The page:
Old Age, A Gifted Time
Father Gorman, an Australian ordained in 1943, worked for many years in Japan. Here he tells us how old age is a special, gifted time from God. Gardening, an activity going back to Adam and Eve, and his computer, a very recent invention, both help him to pray.
When I was coordinator of our Columban committee on ageing, we conducted a questionnaire. I echo the sentiments of the respondent who wrote, ‘Old age is a special, gifted time from God.’
I thank God for old age. I feel blessed in my old age, more blessed than in other stages of my life. In some ways I am more peaceful; I have always worried. Now I am not asked to do so many things, I haven’t much cause to worry. Thanks to medical attention I am free from pain and I can eat, drink, sleep and walk.
My Columban Society takes care of my needs. I am at least as busy as I have ever been but there is no pressure, no deadlines. I love reflecting on ageing and I have plenty of time for this; I have a computer to help me. I pray more than before.
I am supported by what is expressed in a Columban document called Becoming More Missionary.
‘There are Columbans who for reasons of age or illness are no longer as active as previously . . . As missionaries active in the field, we tend to put the weight of our identity on the active side of the scale. A more gospel-inspired vision would tell us that being missionary hinges more on who one is than on what one does .. .’
This document gives an example, ‘Late in the journey a missionary who has witnessed to the life-affirming values of Jesus’ life, also witnesses to the life-redeeming value of “self-emptying, suffering and death.” Inevitably a certain grief accompanies the lessening of vitality, but for those who “work through” the grief, a freedom to respond to God’s further invitation will emerge.’
I am grateful to God. Many passages in the Bible help me express my thanks and praise. St Paul thanks God for the zeal of the Philippians, ‘I thank my God every time I think of you; whenever I pray for you all, my prayers are always joyful because of the part you have taken in the work of the Gospel from the first day until now’ (Phil 1:3-5).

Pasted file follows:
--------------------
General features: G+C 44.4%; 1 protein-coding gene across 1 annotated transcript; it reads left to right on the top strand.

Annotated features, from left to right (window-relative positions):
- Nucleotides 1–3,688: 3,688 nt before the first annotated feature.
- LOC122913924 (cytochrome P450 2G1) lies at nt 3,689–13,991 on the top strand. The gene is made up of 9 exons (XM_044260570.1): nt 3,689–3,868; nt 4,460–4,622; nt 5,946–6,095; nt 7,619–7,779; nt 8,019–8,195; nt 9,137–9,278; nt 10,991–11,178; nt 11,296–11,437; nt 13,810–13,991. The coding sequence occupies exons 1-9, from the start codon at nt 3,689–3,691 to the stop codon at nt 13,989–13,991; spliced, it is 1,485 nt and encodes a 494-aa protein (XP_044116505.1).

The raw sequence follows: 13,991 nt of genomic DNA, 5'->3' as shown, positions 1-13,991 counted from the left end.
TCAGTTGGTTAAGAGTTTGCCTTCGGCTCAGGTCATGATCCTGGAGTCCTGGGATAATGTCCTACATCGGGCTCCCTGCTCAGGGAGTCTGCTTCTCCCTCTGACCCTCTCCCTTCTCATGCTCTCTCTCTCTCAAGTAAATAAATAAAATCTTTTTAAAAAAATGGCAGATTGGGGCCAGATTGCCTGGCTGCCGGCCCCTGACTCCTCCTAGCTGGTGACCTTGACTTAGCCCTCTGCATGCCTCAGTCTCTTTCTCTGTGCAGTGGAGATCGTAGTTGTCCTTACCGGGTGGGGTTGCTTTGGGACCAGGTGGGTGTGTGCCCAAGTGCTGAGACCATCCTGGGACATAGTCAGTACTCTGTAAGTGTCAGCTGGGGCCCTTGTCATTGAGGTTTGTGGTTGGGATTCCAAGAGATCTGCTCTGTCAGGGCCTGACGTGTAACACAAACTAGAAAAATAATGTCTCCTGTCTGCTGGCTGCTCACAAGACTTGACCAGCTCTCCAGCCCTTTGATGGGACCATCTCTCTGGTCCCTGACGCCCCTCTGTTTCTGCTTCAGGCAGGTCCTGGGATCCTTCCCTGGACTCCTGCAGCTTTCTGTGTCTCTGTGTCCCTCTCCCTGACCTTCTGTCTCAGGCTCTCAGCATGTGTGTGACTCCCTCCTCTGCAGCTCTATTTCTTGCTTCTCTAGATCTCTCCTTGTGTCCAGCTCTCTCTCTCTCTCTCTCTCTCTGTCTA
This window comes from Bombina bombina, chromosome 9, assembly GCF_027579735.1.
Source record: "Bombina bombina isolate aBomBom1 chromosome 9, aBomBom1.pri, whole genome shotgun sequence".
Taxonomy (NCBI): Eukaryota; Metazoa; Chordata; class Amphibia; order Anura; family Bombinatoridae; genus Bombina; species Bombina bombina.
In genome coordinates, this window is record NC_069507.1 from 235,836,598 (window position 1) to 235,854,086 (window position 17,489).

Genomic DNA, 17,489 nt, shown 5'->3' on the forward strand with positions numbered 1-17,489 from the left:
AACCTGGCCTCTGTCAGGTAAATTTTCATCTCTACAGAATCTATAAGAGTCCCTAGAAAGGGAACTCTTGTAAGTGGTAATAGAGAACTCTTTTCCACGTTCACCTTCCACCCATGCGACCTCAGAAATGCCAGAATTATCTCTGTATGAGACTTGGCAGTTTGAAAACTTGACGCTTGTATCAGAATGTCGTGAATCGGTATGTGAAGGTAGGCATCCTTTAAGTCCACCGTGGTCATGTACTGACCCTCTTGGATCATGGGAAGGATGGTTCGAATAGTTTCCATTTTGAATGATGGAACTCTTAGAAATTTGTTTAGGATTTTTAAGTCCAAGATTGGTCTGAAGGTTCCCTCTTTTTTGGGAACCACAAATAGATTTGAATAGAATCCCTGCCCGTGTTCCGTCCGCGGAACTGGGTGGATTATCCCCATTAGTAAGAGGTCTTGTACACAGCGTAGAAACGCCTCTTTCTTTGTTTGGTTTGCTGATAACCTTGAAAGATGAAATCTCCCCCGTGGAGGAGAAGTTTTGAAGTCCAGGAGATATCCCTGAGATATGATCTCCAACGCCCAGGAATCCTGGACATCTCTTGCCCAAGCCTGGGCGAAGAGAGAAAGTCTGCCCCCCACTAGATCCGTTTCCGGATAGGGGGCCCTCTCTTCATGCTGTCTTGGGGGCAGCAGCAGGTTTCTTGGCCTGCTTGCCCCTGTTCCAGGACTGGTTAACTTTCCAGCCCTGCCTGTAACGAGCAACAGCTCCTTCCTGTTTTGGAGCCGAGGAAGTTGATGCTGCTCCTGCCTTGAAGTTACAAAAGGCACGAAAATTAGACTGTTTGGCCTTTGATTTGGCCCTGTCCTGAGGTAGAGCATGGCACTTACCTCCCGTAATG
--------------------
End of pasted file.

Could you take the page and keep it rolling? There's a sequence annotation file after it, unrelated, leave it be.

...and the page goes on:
During his public life Jesus gave thanks to his Father, ‘I thank you, Father, Lord of heaven and of earth, for hiding these things from the learned and wise and revealing them to the simple’ (Matt 11:25). He expected gratitude from others. He was disappointed when He cured ten lepers and only one returned to thank Him. I’m sure I’ve often disappointed Jesus but I am glad that as I grow older I am becoming a little more thankful.
Numerous psalms help me give thanks and praise to God. One of my favorite psalms is Psalm 107. I had read this psalm many times but it did not mean much to me until I read it one day when I was on a retreat. Then I noticed it spoke of God rescuing people from their predicament, ‘Some lost their way in desert wastelands; they found no path to a city to live in . . . (Ps 107:4). In each case . . . ‘they cried to the lord in their trouble and He brought them out of their distress’ (Ps 107: 28).
I have not experienced these trials but I have experienced others that distressed me. As I become older I thank God for my family, my Catholic faith, that I am a member of St Columban’s Mission Society, for my health, my community and my friends. I am grateful that I have time to reflect on ageing, to spend time on my computer and work in my garden.